The cover story of our August 2015 issue, by author and photographer Mac Stone, describes what we’re learning about golden Prothonotary Warbler. Long-term studies of the warbler in Virginia, Illinois, and other states have revealed much about the species. Here are three amazing facts scientists have learned and a description of a citizen-science project you can take part in:
Instead of nesting wherever they can find a spot, adults use their experience from past breeding seasons to decide where to nest. Jeffrey Hoover of the Illinois Natural History Survey, who studies a breeding population in southern Illinois, found that when adults successfully produce two broods at a nesting site, they are highly likely to return to the same place to breed the next year. When they don’t have a successful nest, they tend to look for a different site to try.
The behavior known as conspecific brood parasitism, in which females lay eggs in nests of other members of their species, occurs in more than 200 species worldwide but is rare in songbirds. It was discovered in a wood-warbler only a few years ago, when researchers at two locations in Virginia realized that Prothonotaries were dumping eggs in other Prothonotaries’ nests. According to authors Catherine Morton and Anna Tucker, more than 23 percent of clutches at one site (PDF) and more than 33 percent at the other (PDF) contained at least one chick that was not related to the resident female.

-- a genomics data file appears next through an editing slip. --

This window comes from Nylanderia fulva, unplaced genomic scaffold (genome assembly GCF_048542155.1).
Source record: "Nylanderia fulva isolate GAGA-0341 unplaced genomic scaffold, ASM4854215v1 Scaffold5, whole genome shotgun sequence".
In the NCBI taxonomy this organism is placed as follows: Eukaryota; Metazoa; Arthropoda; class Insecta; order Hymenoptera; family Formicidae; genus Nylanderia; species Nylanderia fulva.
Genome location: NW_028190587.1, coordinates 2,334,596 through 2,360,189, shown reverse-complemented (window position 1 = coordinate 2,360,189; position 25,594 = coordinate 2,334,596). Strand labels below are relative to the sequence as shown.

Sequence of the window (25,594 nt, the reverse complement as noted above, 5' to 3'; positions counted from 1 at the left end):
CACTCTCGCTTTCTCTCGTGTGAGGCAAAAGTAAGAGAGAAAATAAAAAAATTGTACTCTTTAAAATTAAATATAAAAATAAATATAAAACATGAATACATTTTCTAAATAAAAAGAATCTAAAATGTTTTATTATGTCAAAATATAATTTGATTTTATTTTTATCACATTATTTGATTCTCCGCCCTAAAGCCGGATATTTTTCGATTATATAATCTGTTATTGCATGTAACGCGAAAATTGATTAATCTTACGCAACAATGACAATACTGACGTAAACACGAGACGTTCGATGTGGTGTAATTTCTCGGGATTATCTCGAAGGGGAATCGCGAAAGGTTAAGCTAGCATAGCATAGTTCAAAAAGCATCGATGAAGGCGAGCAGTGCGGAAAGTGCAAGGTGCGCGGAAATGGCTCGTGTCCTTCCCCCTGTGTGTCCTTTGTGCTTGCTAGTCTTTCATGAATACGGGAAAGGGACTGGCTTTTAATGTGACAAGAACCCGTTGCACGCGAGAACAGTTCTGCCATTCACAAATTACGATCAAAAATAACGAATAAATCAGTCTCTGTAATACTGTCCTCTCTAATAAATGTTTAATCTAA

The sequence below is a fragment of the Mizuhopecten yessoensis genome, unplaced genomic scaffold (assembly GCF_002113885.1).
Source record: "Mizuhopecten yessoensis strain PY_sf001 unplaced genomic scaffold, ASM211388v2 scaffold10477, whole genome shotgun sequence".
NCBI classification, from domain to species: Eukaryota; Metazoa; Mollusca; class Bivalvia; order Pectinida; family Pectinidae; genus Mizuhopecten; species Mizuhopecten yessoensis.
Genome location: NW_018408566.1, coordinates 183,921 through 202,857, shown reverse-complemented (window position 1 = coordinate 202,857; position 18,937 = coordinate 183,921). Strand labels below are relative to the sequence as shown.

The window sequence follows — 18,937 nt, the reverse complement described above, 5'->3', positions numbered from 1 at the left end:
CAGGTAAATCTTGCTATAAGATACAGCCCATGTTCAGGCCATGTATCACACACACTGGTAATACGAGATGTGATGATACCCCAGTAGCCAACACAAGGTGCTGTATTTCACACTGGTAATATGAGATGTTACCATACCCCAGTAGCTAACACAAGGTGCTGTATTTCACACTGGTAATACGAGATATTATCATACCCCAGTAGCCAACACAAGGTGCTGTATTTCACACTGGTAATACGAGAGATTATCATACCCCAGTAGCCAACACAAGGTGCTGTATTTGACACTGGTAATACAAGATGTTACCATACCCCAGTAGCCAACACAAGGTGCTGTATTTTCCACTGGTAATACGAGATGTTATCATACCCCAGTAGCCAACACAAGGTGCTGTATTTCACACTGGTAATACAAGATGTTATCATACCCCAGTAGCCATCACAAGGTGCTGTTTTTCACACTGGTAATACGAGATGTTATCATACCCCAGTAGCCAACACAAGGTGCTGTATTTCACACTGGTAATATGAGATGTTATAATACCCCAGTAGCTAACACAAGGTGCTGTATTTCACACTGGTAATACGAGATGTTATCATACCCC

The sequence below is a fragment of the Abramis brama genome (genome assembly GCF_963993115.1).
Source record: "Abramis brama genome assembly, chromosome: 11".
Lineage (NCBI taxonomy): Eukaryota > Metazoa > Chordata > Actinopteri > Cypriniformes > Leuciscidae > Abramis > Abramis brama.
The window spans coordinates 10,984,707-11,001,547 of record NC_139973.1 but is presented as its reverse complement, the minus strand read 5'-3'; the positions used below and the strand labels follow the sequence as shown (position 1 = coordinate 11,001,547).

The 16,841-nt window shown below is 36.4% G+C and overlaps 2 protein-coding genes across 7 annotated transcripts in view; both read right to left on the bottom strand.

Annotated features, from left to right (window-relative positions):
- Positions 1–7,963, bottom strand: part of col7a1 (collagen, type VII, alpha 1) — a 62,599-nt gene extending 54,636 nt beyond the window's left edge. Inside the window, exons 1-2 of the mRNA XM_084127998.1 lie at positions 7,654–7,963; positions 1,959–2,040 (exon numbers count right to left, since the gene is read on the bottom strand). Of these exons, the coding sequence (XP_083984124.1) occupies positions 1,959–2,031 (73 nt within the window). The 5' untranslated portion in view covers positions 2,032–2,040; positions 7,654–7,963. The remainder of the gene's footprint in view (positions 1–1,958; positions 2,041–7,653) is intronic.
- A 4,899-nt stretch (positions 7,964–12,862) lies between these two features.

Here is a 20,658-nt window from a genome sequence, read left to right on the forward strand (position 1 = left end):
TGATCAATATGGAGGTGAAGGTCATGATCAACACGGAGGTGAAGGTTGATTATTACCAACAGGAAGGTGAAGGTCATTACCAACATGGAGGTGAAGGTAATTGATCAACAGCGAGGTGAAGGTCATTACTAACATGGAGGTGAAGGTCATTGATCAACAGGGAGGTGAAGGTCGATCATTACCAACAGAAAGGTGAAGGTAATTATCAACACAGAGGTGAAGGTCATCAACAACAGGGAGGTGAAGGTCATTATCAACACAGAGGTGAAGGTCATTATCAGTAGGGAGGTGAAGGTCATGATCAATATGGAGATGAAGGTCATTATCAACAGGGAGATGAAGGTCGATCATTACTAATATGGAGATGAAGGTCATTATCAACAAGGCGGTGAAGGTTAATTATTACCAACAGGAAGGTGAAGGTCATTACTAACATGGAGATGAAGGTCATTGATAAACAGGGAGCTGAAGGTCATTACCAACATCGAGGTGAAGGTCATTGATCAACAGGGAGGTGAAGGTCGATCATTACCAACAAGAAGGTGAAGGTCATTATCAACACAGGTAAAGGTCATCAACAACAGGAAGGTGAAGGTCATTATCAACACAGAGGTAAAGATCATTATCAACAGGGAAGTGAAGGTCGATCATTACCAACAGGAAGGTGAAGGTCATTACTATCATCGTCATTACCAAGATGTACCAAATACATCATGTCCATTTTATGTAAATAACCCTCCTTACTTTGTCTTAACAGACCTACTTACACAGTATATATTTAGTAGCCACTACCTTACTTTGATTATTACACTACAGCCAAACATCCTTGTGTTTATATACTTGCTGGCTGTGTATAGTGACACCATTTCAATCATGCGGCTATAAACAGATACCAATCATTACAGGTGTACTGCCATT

With age comes experience
After analyzing more than 18 years of data from Virginia, biologist Lesley Bulluck of Virginia Commonwealth University and her colleagues noticed that older female Prothonotaries are more likely to produce two broods, and therefore twice as many young, in years with warmer springs. Females that are at least three years old tend to arrive in breeding areas sooner, they say, and likely take advantage of earlier peaks in caterpillar abundance in warm years. The study shows that birds in a single population can respond to changing temperatures differently depending on their age.
Stone also writes about research on Prothonotary populations at Francis Beidler Forest in Harleyville, South Carolina. In 2008, biologists at Beidler began banding Prothonotary Warblers and asking visitors to help them keep track of the birds. The goal of the work, known as Project PROTHO, is to learn more about the birds’ territory sizes and the microhabitats they use. Banding continued until 2011, stopped for a few years, and was resumed in 2014.
If you visit Beidler, stop at the visitor center and ask for a brochure about the project. Then, if you spot a banded warbler on the property, take note of its band colors and their arrangement, and look for the numbered aluminum medallions along the boardwalk to record the bird’s location.
Flashes of gold and blue: Seven photos of Prothonotary Warbler.
Read a preview of our August 2015 issue.
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